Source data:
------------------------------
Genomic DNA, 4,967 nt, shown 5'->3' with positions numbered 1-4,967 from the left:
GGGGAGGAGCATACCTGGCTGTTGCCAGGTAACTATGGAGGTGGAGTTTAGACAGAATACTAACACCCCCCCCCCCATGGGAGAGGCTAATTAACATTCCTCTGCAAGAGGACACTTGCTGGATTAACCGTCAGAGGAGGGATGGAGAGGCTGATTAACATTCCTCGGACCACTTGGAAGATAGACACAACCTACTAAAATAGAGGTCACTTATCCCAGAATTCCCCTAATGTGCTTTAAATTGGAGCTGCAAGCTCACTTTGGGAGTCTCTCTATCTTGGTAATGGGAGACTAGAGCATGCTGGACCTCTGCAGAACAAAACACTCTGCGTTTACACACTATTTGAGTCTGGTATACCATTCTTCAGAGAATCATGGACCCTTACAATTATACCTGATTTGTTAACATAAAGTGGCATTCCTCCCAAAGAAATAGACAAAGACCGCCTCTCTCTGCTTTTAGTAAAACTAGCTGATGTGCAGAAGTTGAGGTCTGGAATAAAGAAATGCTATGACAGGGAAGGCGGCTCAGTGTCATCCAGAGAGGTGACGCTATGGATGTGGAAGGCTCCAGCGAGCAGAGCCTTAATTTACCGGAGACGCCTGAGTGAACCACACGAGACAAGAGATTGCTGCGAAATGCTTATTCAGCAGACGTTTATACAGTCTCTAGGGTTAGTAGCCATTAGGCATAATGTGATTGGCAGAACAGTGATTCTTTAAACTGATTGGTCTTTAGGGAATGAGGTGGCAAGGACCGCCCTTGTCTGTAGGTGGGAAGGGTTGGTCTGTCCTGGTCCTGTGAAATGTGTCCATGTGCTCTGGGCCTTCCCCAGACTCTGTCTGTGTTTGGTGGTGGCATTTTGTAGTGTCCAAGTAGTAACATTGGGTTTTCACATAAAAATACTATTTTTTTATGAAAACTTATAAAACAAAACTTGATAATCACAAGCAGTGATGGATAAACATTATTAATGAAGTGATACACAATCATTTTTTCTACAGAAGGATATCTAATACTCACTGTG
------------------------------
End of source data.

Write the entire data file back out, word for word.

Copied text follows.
Genomic DNA, 4,967 nt, shown 5'->3' with positions numbered 1-4,967 from the left:
GGGGAGGAGCATACCTGGCTGTTGCCAGGTAACTATGGAGGTGGAGTTTAGACAGAATACTAACACCCCCCCCCCCATGGGAGAGGCTAATTAACATTCCTCTGCAAGAGGACACTTGCTGGATTAACCGTCAGAGGAGGGATGGAGAGGCTGATTAACATTCCTCGGACCACTTGGAAGATAGACACAACCTACTAAAATAGAGGTCACTTATCCCAGAATTCCCCTAATGTGCTTTAAATTGGAGCTGCAAGCTCACTTTGGGAGTCTCTCTATCTTGGTAATGGGAGACTAGAGCATGCTGGACCTCTGCAGAACAAAACACTCTGCGTTTACACACTATTTGAGTCTGGTATACCATTCTTCAGAGAATCATGGACCCTTACAATTATACCTGATTTGTTAACATAAAGTGGCATTCCTCCCAAAGAAATAGACAAAGACCGCCTCTCTCTGCTTTTAGTAAAACTAGCTGATGTGCAGAAGTTGAGGTCTGGAATAAAGAAATGCTATGACAGGGAAGGCGGCTCAGTGTCATCCAGAGAGGTGACGCTATGGATGTGGAAGGCTCCAGCGAGCAGAGCCTTAATTTACCGGAGACGCCTGAGTGAACCACACGAGACAAGAGATTGCTGCGAAATGCTTATTCAGCAGACGTTTATACAGTCTCTAGGGTTAGTAGCCATTAGGCATAATGTGATTGGCAGAACAGTGATTCTTTAAACTGATTGGTCTTTAGGGAATGAGGTGGCAAGGACCGCCCTTGTCTGTAGGTGGGAAGGGTTGGTCTGTCCTGGTCCTGTGAAATGTGTCCATGTGCTCTGGGCCTTCCCCAGACTCTGTCTGTGTTTGGTGGTGGCATTTTGTAGTGTCCAAGTAGTAACATTGGGTTTTCACATAAAAATACTATTTTTTTATGAAAACTTATAAAACAAAACTTGATAATCACAAGCAGTGATGGATAAACATTATTAATGAAGTGATACACAATCATTTTTTCTACAGAAGGATATCTAATACTCACTGTG